Next, the correlation between the comprehensive smart housing index and potential effects resulting from the increase in the smartness of residential markets in the analysed cities was assessed. The results of the study (see Table 6) confirmed almost entirely previous theoretical considerations on this issue. In particular, the empirical research showed that an increase in the smartness of housing markets improves the quality of life of residents mainly in economic terms (salary increase, lower unemployment).
Additionally, the obtained results confirm that the increase in the smartness of the residential markets increases the availability of housing. This may result from the fact that in smart housing markets there is much higher prevalence of the concept of shared living, which in the context of Poland may lead to, among others, the carving out of new residential units, e.g., in single-family houses belonging to elderly people. The rise in housing availability may also result from the increasingly common practice of constructing buildings with a larger number of flats, characterised by smaller size.
It should also be noted that the smart housing market is also characterised by active government action in the area of housing. In this respect, the activities of local authorities in creating new real estate resources for different social groups will undoubtedly increase both the general availability of housing but also its affordability. As regards the latter, there is some feedback loop whereby the smart housing market enables people to adapt their place of residence to their place of work, allowing them to choose the most attractive employer. This in turn translates into higher wages, which may lead to an increase in a person’s housing purchasing power.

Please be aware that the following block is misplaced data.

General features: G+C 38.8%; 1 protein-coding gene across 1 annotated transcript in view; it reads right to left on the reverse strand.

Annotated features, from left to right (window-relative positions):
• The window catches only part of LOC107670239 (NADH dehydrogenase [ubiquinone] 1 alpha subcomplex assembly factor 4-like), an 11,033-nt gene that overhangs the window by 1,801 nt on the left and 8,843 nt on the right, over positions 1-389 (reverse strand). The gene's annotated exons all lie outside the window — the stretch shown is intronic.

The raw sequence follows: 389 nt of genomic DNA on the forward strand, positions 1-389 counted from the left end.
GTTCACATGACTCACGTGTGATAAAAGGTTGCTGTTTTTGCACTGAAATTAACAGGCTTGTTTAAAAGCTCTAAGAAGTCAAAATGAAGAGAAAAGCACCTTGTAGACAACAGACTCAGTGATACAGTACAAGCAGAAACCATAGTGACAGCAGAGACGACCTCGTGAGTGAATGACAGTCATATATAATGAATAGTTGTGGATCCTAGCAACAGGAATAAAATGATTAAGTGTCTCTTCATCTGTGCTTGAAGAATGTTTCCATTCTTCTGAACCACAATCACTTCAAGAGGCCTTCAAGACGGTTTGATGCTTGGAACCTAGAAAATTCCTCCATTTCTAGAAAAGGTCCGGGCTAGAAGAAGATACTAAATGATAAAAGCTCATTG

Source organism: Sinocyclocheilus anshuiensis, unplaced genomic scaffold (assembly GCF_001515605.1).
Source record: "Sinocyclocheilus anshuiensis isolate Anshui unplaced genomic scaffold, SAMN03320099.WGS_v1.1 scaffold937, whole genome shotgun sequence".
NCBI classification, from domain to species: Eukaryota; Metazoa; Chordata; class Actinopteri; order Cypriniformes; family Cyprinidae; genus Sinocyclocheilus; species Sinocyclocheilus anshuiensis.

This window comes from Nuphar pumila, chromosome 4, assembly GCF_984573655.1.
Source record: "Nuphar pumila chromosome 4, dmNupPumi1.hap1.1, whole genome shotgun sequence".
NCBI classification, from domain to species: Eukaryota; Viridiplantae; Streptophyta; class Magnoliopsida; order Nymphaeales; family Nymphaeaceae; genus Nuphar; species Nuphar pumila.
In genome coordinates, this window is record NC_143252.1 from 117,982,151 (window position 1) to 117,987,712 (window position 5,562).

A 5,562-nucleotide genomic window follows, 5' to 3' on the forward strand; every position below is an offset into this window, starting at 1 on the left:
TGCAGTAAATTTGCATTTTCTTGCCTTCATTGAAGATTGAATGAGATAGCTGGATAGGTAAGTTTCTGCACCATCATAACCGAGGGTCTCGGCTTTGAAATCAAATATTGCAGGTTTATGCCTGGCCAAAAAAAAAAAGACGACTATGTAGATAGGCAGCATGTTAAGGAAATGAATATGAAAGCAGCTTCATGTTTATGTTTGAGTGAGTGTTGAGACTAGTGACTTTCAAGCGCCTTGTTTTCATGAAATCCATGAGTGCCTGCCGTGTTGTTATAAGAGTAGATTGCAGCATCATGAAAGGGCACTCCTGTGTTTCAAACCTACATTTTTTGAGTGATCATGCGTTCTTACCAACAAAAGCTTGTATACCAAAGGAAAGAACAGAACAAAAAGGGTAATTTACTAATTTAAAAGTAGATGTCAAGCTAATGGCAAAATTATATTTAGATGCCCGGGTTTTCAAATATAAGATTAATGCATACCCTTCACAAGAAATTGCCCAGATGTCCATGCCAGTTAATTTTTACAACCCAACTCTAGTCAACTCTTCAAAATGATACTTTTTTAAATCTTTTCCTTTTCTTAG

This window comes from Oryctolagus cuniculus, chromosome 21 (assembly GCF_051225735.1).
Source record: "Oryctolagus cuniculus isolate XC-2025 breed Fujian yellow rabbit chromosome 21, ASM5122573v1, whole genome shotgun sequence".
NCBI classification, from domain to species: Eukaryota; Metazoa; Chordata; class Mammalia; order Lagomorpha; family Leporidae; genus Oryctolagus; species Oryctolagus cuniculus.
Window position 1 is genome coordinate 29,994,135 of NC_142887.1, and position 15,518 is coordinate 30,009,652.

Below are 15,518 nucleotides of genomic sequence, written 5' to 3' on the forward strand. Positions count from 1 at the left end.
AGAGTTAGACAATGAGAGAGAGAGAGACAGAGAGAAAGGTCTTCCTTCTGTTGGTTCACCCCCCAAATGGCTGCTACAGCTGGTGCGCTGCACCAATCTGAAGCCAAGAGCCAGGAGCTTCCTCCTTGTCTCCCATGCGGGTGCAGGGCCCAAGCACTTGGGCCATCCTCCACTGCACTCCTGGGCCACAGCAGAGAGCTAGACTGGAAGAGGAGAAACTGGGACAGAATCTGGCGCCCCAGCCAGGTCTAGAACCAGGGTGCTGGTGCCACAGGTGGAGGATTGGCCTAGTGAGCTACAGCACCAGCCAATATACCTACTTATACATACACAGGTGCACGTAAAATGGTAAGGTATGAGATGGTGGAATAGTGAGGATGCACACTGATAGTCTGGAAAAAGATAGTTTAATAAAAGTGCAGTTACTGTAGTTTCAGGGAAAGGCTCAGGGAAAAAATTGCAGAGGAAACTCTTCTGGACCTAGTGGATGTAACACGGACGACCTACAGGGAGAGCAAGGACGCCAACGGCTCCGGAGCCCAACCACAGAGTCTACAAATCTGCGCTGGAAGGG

Moreover, on the basis of Table 6 it can be seen that there is a negative correlation between the comprehensive smart housing index and the poverty index, which may indicate that the development of smart housing market in a given city also contributes to the reduction of poverty level. However, in this respect, the obtained correlation coefficient proved to be insignificant, which implies that this dependence should be analysed in subsequent studies.

4.2. Robustness Checks—Different Weights of Indicators

In order to control the results obtained in Section 4.1, the calculation of the Comprehensive Smart Housing Index using different weights of indicators has been carried out. Moreover, weights were calculated for indicators concerning the following synthetic indexes: (1) smart people index; (2) smart economy index; (3) smart governance index; and (4) poverty index.